Intermittent Fasting 101

[I’m not a doctor, and this diet involves restricted eating. This post should be taken as anecdotal advice, not gospel. Also, if you’ve struggled with disordered eating, you might want to skip this post/trend. For a counter-perspective on intermittent fasting, check out this article by licensed counselor Kate Sutton.]

The Basics

Intermittent Fasting, by its broadest definition, is just any practice of fasting intermittently, including for religious purposes. Even as a tool for weight loss, methods vary wildly. These include fasting for a full 24 hours or eating a severely restricted amount of calories once or twice a week. The method we’ll be focusing on is time-restricted eating: eating within a certain “feeding window” and fasting for the rest of the day.

In its purist form, the Leangains method, this involves eating in an eight-hour window and fasting for the remaining sixteen hours of the day (a good portion of which is spent sleeping). But the ratio of eating/not eating isn’t set in stone. A fasting period can be as short as twelve hours, or, more likely, fall somewhere between the twelve-and-sixteen.

For women, I’ve read articles recommending a 14 hour fasting window and, perhaps most importantly, not using this method every day. Our bodies stress response to fasting is more intense than men’s, and hormones can affect our appetites. Eating normally throughout the day a couple days a week makes our bodies less likely to freak out – and has the added benefit of building in some flexibility.

What It (Might) Look Like in Practice

Basically, all of this just means skipping breakfast. You can still drink coffee, since coffee and tea are low enough in calories that it doesn’t affect the results. But here’s a brief snapshot of what lax intermittent fasting might look like.

Sunday: Sleep in until 10, because it’s Sunday. Have lunch at noon and dinner at 7, maybe with a snack in between. Debate eating thin mints while watching Dance Moms. Too lazy to go to the kitchen.

Monday: Wake up at 7ish. Coffee. Coffee in an IV. Keep busy until 11-ish and then have lunch. Dinner later. Debate eating Thin Mints while watching Dance Moms. Eat thin mints at around 10:30.

Tuesday: Wake up and bring a large coffee to class/work. Class back-to-back until 1. Tacos. More class. Dinner. Out of thin mints.

Wednesday: Wake up. Debate skipping breakfast again because I’m about to write a post on intermittent fasting. Go to a cute cafe and eat avocado toast for breakfast while writing about intermittent fasting. Lunch. Drinks. Dinner. There’s other work going on in there, I swear.

Pros and Cons


  1. Studies have indicated that intermittent fasting can result in not just weight loss but in lowered cholesterol, better insulin processing, and other health benefits.
  2. In my experience, intermittent fasting has a good deal of flexibility (for when and what you eat) without a detrimental affect on results.
  3. It’s great for people who, like me, feel more satisfied and less hungry when they eat fewer, large meals than eating many tiny meals throughout the day.
  4. Eating one less meal a day literally saves money, especially when you don’t cook at home as much as you mean to.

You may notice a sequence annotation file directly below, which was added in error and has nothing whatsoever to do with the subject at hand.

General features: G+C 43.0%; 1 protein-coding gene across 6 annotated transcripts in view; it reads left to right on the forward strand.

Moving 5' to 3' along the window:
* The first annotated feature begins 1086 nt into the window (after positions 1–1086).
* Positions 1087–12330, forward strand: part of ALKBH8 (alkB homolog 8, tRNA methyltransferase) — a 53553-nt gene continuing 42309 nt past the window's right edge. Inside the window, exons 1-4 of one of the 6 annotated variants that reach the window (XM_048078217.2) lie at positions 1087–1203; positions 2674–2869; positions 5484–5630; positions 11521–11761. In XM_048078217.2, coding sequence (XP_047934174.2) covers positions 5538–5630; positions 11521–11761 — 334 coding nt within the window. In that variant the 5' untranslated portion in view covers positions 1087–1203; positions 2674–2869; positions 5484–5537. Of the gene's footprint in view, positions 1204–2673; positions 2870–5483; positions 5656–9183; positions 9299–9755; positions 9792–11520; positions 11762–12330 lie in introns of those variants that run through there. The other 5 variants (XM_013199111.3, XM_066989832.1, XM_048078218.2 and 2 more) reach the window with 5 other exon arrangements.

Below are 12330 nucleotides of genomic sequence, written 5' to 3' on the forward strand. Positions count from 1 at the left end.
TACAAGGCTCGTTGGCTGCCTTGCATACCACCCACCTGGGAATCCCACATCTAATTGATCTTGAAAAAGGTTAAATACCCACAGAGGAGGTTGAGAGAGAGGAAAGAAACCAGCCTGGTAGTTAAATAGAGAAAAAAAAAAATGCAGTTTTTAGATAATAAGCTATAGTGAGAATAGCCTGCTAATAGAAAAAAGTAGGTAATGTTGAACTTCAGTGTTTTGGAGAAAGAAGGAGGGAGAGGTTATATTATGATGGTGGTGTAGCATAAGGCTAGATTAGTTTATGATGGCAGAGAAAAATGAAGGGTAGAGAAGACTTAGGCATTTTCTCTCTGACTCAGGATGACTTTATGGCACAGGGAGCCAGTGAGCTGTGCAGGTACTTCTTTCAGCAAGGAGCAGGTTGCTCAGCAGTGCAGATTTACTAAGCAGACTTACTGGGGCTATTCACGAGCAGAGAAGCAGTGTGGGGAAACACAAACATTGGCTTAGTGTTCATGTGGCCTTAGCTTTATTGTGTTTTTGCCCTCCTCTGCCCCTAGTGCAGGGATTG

1. Most of those studies were not very scientifically rigorous (small sample sizes, etc.) and/or done on rats, which differ from humans in a number of ways. Not enough research has been done to know the full effects of intermittent fasting.
  2. Intermittent fasting can resemble disordered eating, including ignoring your body’s natural hunger signals. This is something to be continually cognizant of if you give it a try.
  3. It’s a diet choice, not a health choice: exercise, vegetables, etc. are not necessarily a part of intermittent fasting.

Tips and Tricks

I’ve been using intermittent fasting (intermittently) for about a year now and it (plus more exercise) helped me lose a lot of the stress/ice cream shop weight from the last four years. If you want to give it a try, I’d recommend the following:

  • Have a drink or several in the morning. Water, because hydration is important, coffee or tea for an energy boost. I try to have a coffee in hand when I start to get hungry in the mornings (8-9 a.m.) and the hunger always goes away pretty quickly after that.
  • Keep busy. I try to make my fasting days the same days when I have something to do in the mornings – when you’re caught up in a project or stuck in class, your mind stops reminding you about bagels.
  • Eat relatively healthy. I think the real effectiveness of intermittent fasting was that it just meant I ate fewer calories a day. Breakfast makes me hungrier and portion control was never a strong suit. Intermittent fasting isn’t going to magically undo eating an entire large pizza, so try for a vegetable and some protein once in a while.
  • Don’t be too hard on yourself. The reason intermittent fasting can be sustainable is because it’s flexible. Have brunch once in a while. Go for a fried egg in the morning. If restricting your eating is making you feel stressed or guilty, then stop doing it.

Bodies are weird and unique and we’re not lab rats. What works for other people just might not suit you. I’ve tried a lot of weird and questionable diet trends that didn’t work or make me happy. Intermittent fasting is the sustainable diet choice that finally “clicked” for me – I hope you find the thing that clicks for you.

Have you tried intermittent fasting? Did it work for you? Do you have any tips? Do you hate the whole concept? Has something else “clicked” for you? Let me know in the comments!



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image courtesy of monika

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